As we approach the year-end ultra triathlon-racing season with DECAMANUSA (along with all the other major ultra endurance events), one thing we can guarantee that will happen, is DRAMA. Each athlete deals with adversity and corresponding DRAMA differently, but make sure your event does not end like a Greek tragedy.
To all our quintuple athletes for DECAMAN USA, here are some race tips and ideas!
It’s been two weeks since the finish of one of the hardest endurance events in my career – The Tour Divide and its finally starting to sink in. I have reflected of the month long journey and the following highlights might offer some insights to the event if you are considering it in the future. As many of you know, I don’t write detailed race reports, but shorter summaries of the learning lessons so you can use some ideas and of course not make the same mistakes as me! I will never forget this brutal event as it was my 3rd 30-day endurance race (Triple DECA Ironman, Trans Am and Tour Divide) and it offered plenty of surprises and challenges along the way.
Like any event, the overall DECA race costs should be evaluated and consolidated into a budget. Many times, the race excitement overtakes the financial reality and rough estimates of the cost to participate in a long event like the DECA. Over the years, coaching and advising athletes with respect to the DECA, one of the major missteps is that athletes don’t fully understand what everything will cost with the DECA. The DECA is significantly less expensive compared to races like Ultraman, Race Across America, climbing Mt. Everest, swimming the English Channel and other multi-day events.
Times have surely changed in this constant connection, self-promotion world that has evolved during the rapid growth of endurance racing. There is a positive aspect, making your race goal public will help with personal accountability (yes it adds pressure). However, the other side is a constant barrage of personal participation award related information.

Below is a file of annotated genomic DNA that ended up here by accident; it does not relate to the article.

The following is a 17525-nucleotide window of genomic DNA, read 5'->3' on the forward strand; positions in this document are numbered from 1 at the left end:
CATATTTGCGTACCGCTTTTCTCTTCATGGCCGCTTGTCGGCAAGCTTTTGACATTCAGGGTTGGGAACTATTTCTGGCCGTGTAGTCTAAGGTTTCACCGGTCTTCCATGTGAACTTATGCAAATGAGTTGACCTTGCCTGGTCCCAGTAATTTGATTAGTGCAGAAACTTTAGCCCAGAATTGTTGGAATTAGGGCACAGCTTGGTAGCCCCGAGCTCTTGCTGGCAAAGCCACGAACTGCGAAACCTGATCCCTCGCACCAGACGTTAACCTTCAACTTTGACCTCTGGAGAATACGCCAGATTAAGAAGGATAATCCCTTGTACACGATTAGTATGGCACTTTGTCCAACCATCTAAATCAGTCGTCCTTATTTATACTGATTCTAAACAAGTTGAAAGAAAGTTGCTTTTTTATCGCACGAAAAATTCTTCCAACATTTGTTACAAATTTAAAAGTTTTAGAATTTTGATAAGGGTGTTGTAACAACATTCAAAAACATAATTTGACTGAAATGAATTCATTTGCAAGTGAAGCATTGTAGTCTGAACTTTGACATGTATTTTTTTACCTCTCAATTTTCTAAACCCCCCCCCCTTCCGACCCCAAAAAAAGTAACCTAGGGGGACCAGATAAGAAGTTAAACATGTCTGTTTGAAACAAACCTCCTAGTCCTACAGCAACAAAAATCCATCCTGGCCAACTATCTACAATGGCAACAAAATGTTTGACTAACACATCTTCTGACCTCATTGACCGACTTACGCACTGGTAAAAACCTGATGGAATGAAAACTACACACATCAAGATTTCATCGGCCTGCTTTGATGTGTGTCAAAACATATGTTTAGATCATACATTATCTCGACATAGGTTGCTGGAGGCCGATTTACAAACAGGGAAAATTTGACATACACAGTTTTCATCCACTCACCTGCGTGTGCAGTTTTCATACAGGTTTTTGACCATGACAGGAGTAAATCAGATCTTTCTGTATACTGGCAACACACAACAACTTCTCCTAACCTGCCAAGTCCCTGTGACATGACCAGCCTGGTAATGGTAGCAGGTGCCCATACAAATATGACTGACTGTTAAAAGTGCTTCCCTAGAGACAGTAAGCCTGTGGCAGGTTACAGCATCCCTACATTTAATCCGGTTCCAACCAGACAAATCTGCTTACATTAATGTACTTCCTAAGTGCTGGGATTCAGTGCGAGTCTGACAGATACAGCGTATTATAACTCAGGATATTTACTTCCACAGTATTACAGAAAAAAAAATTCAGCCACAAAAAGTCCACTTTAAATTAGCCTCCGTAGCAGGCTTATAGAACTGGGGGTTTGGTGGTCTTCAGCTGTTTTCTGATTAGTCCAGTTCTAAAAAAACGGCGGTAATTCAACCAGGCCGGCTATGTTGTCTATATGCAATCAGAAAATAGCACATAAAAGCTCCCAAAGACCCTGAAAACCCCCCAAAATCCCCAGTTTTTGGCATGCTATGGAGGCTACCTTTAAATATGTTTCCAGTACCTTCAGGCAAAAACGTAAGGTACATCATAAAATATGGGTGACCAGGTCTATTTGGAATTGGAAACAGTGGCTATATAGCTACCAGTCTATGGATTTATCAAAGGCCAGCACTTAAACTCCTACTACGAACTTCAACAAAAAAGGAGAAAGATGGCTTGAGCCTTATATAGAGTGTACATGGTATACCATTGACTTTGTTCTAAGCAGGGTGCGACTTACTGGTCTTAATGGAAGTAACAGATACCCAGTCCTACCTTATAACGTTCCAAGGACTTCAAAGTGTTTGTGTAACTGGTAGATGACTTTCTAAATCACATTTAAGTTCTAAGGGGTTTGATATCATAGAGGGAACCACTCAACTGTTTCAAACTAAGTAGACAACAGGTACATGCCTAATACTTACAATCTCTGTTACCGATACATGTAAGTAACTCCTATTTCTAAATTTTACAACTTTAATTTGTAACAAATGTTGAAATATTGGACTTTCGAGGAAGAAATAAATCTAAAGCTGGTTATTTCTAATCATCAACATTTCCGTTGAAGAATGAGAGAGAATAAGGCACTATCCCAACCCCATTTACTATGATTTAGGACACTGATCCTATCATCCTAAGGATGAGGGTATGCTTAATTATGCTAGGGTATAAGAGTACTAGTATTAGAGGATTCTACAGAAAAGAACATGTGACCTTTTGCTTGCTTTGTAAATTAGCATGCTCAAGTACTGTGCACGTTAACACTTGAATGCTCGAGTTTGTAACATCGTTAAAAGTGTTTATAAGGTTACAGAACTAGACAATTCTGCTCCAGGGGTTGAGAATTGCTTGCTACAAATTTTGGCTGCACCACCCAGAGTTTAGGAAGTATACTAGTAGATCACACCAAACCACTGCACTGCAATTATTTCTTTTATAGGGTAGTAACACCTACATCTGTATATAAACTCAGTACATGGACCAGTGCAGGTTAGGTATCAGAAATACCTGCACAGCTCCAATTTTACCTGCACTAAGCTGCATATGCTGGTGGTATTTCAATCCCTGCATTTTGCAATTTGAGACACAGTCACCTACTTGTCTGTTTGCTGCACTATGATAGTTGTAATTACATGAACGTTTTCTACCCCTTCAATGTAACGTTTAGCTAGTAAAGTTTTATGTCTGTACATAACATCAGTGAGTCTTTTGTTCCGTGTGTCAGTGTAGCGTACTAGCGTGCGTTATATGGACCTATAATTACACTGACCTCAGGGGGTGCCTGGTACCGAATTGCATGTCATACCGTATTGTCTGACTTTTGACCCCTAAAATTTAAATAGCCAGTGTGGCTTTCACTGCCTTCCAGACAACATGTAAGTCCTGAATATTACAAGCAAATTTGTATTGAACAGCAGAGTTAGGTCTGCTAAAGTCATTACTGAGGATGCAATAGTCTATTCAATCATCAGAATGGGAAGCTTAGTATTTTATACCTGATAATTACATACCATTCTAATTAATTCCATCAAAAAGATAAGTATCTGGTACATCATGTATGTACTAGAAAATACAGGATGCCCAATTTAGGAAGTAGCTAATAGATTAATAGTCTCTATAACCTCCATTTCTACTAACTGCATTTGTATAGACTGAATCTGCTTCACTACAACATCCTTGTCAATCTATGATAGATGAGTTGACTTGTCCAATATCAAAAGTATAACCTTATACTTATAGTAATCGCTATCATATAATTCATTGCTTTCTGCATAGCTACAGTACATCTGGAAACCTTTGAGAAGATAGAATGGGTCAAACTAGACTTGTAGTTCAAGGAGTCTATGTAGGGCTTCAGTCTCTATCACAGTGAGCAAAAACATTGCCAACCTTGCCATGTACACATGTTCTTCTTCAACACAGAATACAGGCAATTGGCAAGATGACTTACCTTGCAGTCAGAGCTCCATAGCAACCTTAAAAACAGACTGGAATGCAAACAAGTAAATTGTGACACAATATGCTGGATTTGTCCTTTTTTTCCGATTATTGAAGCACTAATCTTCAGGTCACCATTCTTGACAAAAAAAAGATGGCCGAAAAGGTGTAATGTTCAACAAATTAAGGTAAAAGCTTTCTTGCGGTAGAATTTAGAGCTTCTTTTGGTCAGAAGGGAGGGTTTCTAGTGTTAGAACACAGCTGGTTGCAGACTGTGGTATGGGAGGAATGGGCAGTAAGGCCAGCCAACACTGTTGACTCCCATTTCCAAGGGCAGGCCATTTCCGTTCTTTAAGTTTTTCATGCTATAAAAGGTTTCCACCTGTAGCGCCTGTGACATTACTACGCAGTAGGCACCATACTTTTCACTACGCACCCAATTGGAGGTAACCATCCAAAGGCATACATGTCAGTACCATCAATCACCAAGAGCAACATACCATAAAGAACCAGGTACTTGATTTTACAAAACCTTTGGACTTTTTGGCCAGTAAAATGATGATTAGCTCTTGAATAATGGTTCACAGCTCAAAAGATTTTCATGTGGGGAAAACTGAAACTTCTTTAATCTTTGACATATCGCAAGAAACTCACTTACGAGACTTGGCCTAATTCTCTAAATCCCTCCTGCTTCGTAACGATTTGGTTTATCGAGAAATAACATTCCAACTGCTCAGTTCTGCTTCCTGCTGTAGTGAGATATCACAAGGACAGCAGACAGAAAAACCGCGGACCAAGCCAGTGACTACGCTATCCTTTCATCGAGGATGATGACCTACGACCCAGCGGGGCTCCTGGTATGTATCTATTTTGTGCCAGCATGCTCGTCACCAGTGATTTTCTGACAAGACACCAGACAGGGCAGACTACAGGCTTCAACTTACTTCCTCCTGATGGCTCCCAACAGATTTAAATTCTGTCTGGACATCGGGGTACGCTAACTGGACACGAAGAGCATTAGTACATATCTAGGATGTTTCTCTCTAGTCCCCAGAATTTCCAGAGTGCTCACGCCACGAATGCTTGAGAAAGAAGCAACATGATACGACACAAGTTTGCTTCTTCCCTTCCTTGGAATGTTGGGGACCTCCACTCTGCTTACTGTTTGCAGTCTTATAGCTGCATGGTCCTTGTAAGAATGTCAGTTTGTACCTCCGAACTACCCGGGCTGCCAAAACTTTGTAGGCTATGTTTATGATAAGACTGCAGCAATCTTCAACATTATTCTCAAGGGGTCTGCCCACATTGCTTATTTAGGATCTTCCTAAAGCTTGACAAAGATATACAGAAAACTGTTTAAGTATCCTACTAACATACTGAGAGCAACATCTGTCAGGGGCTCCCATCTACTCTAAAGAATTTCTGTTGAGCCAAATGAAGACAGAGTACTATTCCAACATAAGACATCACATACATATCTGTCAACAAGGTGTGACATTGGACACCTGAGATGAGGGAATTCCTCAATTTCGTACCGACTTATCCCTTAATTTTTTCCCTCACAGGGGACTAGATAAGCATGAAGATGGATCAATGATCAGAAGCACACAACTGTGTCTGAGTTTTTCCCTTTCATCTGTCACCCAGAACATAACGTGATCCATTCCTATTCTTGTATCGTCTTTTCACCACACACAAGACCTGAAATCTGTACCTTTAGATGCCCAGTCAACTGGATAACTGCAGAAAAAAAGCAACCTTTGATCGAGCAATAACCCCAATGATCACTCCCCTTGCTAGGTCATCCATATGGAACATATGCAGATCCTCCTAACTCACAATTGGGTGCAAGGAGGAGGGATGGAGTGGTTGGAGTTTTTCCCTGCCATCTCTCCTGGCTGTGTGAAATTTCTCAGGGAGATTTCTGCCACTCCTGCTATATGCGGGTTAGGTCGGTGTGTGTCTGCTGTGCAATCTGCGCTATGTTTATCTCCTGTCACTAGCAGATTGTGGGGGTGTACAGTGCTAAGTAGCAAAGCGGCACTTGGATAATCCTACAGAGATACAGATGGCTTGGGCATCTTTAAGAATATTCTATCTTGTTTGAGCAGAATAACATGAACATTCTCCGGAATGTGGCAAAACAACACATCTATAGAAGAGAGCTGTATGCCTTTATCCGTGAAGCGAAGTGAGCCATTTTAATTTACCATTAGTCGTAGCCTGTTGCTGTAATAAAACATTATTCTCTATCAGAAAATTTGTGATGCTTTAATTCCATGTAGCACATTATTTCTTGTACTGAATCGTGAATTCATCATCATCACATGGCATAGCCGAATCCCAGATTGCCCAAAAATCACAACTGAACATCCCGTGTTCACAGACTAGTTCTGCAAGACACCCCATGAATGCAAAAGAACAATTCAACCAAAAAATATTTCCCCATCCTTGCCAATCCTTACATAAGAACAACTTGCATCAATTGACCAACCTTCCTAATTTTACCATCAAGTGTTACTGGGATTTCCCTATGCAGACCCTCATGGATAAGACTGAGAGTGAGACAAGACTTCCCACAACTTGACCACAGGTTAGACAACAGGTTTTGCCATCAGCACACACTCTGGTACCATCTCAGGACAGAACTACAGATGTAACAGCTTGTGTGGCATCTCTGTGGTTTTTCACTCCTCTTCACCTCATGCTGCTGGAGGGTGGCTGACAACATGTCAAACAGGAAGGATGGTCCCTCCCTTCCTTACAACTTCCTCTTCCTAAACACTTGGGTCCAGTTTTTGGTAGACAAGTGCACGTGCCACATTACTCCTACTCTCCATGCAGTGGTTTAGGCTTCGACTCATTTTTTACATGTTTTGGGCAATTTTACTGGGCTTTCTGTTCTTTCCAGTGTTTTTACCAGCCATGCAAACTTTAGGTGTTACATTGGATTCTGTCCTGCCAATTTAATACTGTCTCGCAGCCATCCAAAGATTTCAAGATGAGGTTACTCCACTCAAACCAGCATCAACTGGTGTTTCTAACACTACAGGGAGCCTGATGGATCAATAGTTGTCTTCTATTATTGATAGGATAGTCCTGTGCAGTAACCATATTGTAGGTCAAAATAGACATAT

Wow, have things changed since the days of training intensely to building to a key ultra endurance race. As I hear over and over again, many athletes just winging it and sign up for ultra events with no training, I still wonder why? Save the entry fee, travel and race budget and just do it on your own. However, the missing ingredient with the "do it on your own journeys", there is no personal interaction and hyped up race environment. Clearly the personal interaction from the ultra family space of a race atmosphere attracts many athletes and maybe it's because of our lack of face to face connection in the world we live in.
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“There is no typical week. Every week is an interesting challenge to fit in as much training as I can into a packed schedule that gives top priority to work and family. Nowadays, I can afford only an average of 9 hours per week for training. I used to train up to an average of 15 hours per week. To make those fewer hours count, I had to drastically modify my training intensity and periodization in order to get the most out of the meager time I can afford.” Harm Wei
As the year comes to a close, I wish all of you the very best holiday season with your family and friends. I hope you were able to achieve your fitness, racing and life goals in 2016. If not let me know and I will offer some ideas and suggestions for 2017!